« Last Edit: February 03, 2012, 10:36:08 AM by sultry_jasmine_nights »
Growing edible and ornamental tropicals and subtropicals and many night bloomers on 4 acres in zone 9a. Learning to live a more self sustainable lifestyle with chickens and other livestock.

NewGen

  • Hero Member
  • *****
  • Posts: 913
  • Zone 10a, Central Valley, CA, USA
    • View Profile
Re: Dragon Fruit thread.
« Reply #6 on: February 03, 2012, 11:19:35 AM »
sjn: how cold does it get in your area? I'm not sure that your DF need any protection. Mine are in full sun, with several summer days over 100 F (usually 90s) , and in the winter with low temps around the 30s.

sultry_jasmine_nights

  • Member
  • ***
  • Posts: 52
  • NE Florida Zone 9
    • View Profile
Re: Dragon Fruit thread.
« Reply #7 on: February 03, 2012, 11:41:58 AM »
Well it seems to vary. This winter we only had a few days under 32, one in the 20's. The winter of 2009, we had several days down into the teens lol. I think it usually gets into the upper to mid 20's F a few times in the winter and several nights of 32F. It warms up pretty good during the daytime.  I have only been here 3 1/2 years so far so kinda figuring it out as I go. We got up into the 100's F a few times last summer but the direct sun here is not as burning hot as when I lived on the west coast, probably due to the humidity.

Soooo I am thinking, if I built a long wooden raised bed with a tall 2x4 frame around it I could cover it if I needed to and possibly even stick a small heater in there if it gets too cold.

Lenette
Growing edible and ornamental tropicals and subtropicals and many night bloomers on 4 acres in zone 9a. Learning to live a more self sustainable lifestyle with chickens and other livestock.

Fruitguy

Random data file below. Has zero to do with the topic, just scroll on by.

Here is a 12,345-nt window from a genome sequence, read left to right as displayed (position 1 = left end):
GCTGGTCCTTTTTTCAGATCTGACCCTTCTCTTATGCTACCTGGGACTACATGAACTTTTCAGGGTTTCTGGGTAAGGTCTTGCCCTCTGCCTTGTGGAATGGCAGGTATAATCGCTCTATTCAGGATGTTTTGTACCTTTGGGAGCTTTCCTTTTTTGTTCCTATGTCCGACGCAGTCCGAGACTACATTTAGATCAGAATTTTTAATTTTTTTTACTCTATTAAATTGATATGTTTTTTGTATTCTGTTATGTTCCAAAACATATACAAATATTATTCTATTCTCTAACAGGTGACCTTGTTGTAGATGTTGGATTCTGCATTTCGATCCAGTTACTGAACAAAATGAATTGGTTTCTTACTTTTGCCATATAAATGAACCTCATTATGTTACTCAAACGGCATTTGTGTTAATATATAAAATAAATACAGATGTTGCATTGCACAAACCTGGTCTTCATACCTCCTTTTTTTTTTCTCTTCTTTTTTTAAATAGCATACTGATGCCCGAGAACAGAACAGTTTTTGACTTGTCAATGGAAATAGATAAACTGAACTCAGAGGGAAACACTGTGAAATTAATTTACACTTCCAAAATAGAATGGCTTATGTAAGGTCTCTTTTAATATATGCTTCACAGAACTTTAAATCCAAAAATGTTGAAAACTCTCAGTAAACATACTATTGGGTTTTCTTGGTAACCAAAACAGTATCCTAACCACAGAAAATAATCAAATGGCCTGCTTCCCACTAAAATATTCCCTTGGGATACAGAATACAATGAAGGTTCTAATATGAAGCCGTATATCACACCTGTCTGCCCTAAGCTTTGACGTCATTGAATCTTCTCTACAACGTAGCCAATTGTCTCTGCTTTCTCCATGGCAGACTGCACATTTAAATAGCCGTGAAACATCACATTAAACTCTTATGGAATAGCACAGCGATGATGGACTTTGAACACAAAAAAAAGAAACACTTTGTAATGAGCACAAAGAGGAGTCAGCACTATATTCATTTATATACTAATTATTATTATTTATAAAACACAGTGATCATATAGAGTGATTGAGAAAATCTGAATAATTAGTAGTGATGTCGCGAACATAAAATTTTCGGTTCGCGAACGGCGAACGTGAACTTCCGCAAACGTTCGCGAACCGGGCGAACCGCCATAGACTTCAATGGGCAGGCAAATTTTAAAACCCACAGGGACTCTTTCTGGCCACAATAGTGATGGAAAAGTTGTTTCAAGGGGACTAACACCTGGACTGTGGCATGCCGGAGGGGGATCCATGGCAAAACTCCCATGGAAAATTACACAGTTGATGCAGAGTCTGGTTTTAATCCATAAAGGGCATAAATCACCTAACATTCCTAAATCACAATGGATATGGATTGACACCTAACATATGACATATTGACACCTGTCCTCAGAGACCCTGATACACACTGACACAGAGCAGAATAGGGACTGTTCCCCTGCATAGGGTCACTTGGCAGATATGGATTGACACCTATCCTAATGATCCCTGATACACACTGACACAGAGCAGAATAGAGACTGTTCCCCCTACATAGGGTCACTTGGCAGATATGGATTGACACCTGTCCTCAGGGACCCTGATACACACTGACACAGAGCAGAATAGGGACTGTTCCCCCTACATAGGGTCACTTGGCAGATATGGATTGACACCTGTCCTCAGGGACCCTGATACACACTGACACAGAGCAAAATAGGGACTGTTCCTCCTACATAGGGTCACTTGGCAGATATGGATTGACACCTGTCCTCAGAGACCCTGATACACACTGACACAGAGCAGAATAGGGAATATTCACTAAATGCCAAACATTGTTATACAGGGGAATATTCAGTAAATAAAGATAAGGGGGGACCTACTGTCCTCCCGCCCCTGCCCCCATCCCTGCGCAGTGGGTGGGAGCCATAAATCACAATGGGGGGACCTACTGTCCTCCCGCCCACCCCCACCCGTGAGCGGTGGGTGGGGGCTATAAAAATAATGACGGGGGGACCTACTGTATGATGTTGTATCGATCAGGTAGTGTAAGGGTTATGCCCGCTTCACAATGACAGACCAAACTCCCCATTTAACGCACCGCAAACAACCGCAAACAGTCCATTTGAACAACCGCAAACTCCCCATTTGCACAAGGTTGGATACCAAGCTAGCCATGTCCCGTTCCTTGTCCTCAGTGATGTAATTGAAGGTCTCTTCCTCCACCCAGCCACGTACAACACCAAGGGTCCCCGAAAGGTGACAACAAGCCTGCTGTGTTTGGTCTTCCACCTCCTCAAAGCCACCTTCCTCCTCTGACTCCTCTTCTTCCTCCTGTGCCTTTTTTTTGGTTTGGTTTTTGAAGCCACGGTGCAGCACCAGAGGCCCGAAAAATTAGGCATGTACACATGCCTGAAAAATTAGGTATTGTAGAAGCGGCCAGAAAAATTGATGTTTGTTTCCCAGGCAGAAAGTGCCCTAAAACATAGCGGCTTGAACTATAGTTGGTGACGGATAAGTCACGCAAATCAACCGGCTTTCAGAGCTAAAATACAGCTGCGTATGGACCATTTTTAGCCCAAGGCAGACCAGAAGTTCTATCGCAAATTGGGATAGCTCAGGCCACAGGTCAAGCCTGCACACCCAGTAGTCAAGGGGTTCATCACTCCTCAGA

• Zone 10b - Miami, FL
  • Sr. Member
  • ****
  • Posts: 278
    • United States, Miami,Florida Zone 10b
    • View Profile
Re: Dragon Fruit thread.
« Reply #8 on: February 03, 2012, 04:28:14 PM »
Has anyone seen a list which definitively distinguishes between the different species?  There is much information available from nurseries and websites that lists characteristics of some species, but the more you look the more that it becomes apparent that most people are simply repeating what they have been told or read somewhere.  Making matters worse is the renaming of dragonfruit cultivars by reputable nurseries such as Pine Island.  I believe that it was Murahilin that discovered that many of their named cultivars formerly had different names when they were grown by the late Jim Thompson of California.  Any chance you've still got that list Murahilin?

simon_grow

  • Hero Member
  • *****
  • Posts: 3928
  • USA, San Diego, CA, Zone 10a
    • View Profile
Re: Dragon Fruit thread.
« Reply #9 on: February 03, 2012, 05:24:23 PM »
Great topic nullzero!  I'm currently growing Halley's Comet, American Beauty, Vietnamese White, Yellow DF, Frankies Red and something I call Simon's Red.  The Vietnamese White is the easiest to grow and fruit for me.  I have the most difficult time growing the Yellow DF outdoors but the easiest time growing it indoors under T5 lighting.  My yellow DF grew 3 branches, each that grew about 2 feet in about a month and a half in the winter indoors. 

I just took cuttings from each plant and I'm going to start new with a planned out set up.  Previously, I just stuck them in a pot and let them climb everywhere.  They grew and fruited well this way but it was sloppy looking.  This time, I'm going to try growing them in smart pots and grow them as a DF tree like they do in Vietnam. 

I grow my DF in full sun but they do get burned in the summertime.  This summer, I may throw some shade cloth over them during the hottest part of the summer. 
Simon

NewGen

  • Hero Member
  • *****
  • Posts: 913
  • Zone 10a, Central Valley, CA, USA
    • View Profile
Re: Dragon Fruit thread.
« Reply #10 on: February 03, 2012, 06:52:29 PM »